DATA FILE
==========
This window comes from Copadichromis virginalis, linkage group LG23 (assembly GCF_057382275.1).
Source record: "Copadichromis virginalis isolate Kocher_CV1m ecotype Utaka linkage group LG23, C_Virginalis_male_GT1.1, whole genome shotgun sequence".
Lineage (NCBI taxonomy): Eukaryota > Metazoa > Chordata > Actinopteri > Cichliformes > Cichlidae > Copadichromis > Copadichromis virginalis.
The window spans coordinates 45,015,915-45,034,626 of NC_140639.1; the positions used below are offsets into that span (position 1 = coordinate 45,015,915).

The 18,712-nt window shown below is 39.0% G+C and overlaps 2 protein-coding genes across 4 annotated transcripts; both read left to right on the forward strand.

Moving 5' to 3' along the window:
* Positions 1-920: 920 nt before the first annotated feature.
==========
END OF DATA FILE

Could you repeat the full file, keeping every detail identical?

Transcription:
This window comes from Copadichromis virginalis, linkage group LG23 (assembly GCF_057382275.1).
Source record: "Copadichromis virginalis isolate Kocher_CV1m ecotype Utaka linkage group LG23, C_Virginalis_male_GT1.1, whole genome shotgun sequence".
Lineage (NCBI taxonomy): Eukaryota > Metazoa > Chordata > Actinopteri > Cichliformes > Cichlidae > Copadichromis > Copadichromis virginalis.
The window spans coordinates 45,015,915-45,034,626 of NC_140639.1; the positions used below are offsets into that span (position 1 = coordinate 45,015,915).

The 18,712-nt window shown below is 39.0% G+C and overlaps 2 protein-coding genes across 4 annotated transcripts; both read left to right on the forward strand.

Moving 5' to 3' along the window:
* Positions 1-920: 920 nt before the first annotated feature.